Uncle Karl and his fashionable posse are putting the finishing touches to Chanel’s 2014/15 Cruise collection, being showcased in Dubai on Tuesday.
What world does the word ‘cruise’ conjure in your mind’s eye? Big yachts, magnificent beaches and a decadent lifestyle; luxury and chic being their proverbial red thread running through every aspect of the fantasy. Coco herself understood the market way back in the 1920s when she was one of the first designers to herald the concept of a cruise collection.
Named after its core audience — the well-heeled, jet-setting fashionistas who holiday away the colder winter months in balmy, tropical locales — a cruise collection fills the gap between winter and spring, when people want a fresh start after winter but the delivery of the spring collections is still many weeks away. Typically in stores in November, it would be safe to say, the strategic essence of a cruise collection is to sell, and sell more. According to Bruno Pavlovsky, president of Chanel, Cruise now represents the brands’ biggest and most important delivery of the year. It is also unofficially the most ‘affordable’ of six annual collections under the Chanel umbrella.
No surprises then, the Dubai edition of the show, which is held annually in May in a different city and often touted as fashion’s most exclusive party (in addition to Chanel Metiers d’Art show, which was in Dallas last year) is costing the maison a rumoured $2.5 million (Dh9.1 million). One thousand guests, including 300 media, many flown in from overseas, will enjoy a sunset fashion show and then a cocktail party into the night.
Going beyond the haloed fashion capitals, staging the cruise collection in unexpected locations is a phenomenon the established European labels are using to generate visibility, in order to asset stronger and viable business. Dior, for example, showcased its latest cruise last week in Brooklyn and Louis Vuitton’s freshly minted creative director Nicolas Ghesquiere will present his debut cruise collection next week in Monte Carlo. Even globalised mainstream labels such as H&M have taken a stab at the lucrative inter-seasonal market with successful collaborations with the likes of Versace.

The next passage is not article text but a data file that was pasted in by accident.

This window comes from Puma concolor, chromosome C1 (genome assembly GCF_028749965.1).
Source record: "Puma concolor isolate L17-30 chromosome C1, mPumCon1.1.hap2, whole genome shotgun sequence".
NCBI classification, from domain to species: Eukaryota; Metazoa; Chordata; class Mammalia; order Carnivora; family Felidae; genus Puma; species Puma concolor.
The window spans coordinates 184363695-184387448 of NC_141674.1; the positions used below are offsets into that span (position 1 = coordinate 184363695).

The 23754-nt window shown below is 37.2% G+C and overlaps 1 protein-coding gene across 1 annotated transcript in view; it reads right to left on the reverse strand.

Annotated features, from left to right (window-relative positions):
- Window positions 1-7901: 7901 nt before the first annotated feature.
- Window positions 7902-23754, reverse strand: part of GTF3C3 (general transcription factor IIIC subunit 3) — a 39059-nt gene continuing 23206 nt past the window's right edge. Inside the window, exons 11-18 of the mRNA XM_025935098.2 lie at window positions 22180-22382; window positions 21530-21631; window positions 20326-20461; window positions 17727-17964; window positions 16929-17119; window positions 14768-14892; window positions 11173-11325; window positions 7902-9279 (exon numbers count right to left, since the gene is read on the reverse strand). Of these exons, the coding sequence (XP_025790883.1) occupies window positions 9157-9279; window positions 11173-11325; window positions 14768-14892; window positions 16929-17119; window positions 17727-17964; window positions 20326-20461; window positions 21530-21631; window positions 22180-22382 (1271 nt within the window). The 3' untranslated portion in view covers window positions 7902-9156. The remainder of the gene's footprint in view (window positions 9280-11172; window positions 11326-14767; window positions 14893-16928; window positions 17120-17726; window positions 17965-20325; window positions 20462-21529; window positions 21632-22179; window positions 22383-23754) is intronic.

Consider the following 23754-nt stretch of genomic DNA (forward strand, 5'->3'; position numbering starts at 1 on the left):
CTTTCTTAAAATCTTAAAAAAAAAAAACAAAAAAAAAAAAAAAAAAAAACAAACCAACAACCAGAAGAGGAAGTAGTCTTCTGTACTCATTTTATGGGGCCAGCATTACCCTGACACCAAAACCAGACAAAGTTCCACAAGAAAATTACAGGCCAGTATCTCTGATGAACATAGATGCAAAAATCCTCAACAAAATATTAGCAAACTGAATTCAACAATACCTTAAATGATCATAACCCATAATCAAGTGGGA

Following a revival of its cruise collection 13 years ago, the most happening and vibrant cities have played host to Chanel’s cruise show — Venice, St Tropez — and Singapore last year, to name a few. Showcasing the new collection in Dubai, Chanel tips its hat to one of the fastest-growing luxury markets in the world as it invites newer markets into its double-C world.
“In addition to being a key hub for our fashion business in the Middle East, Dubai was chosen because it inspires travel and evokes the true spirit of cruise,” Pavlovsky said earlier. Lagerfeld himself has expressed his fascination with the “futuristic megalopolis of the 21st century, a crossroads of civilisations between Europe and Asia”.
In typical Lagerfeld fashion, not much is known about the actual collection or the staging on the event, except that a private island off Dubai’s Jumeirah Beach Park has been transformed into a venue befitting the extravaganza and that Lagerfeld and his beloved cat Choupette will be present.
What we can be sure of is the world’s A-list zeroing in on Lagerfeld’s chosen destination of the year. Front row at Chanel often includes Karl’s darlings — Keira Knightley, Diane Kruger, Vanessa Paradis, Lily Allen, Alexa Chung and his long-time muse Ines de La Fressange, but again, their presence has not been confirmed.
“We have always nice people coming from everywhere, from Asia from Europe from the States,” Pavlovsky told tabloid! on Monday. “The celebrities are the best, if I may say, guests that we can have. We could have had more but they are not available because they are so active in movies etc, but I think we have covered a large scope of artists including local ones. Let’s keep the surprise for tomorrow.”
At the cruise 2012 showcase, Lagerfeld’s models wore the double C as a beauty mark — an ode to Marie Antoinette — as they stomped down the executed queen’s playground, Versailles. Last year’s presentation in Singapore drew inspirations from cricket culture. If the Islamic-art-meets-Art-Deco styling of this year’s invite is any indication to go by, we are in for a treat!
— Dubai-based design writer Pratyush Sarup shares interiors tips twice monthly in tabloid! on Saturday. Follow him on @pratinthecity and on his blog www.designcarrot.co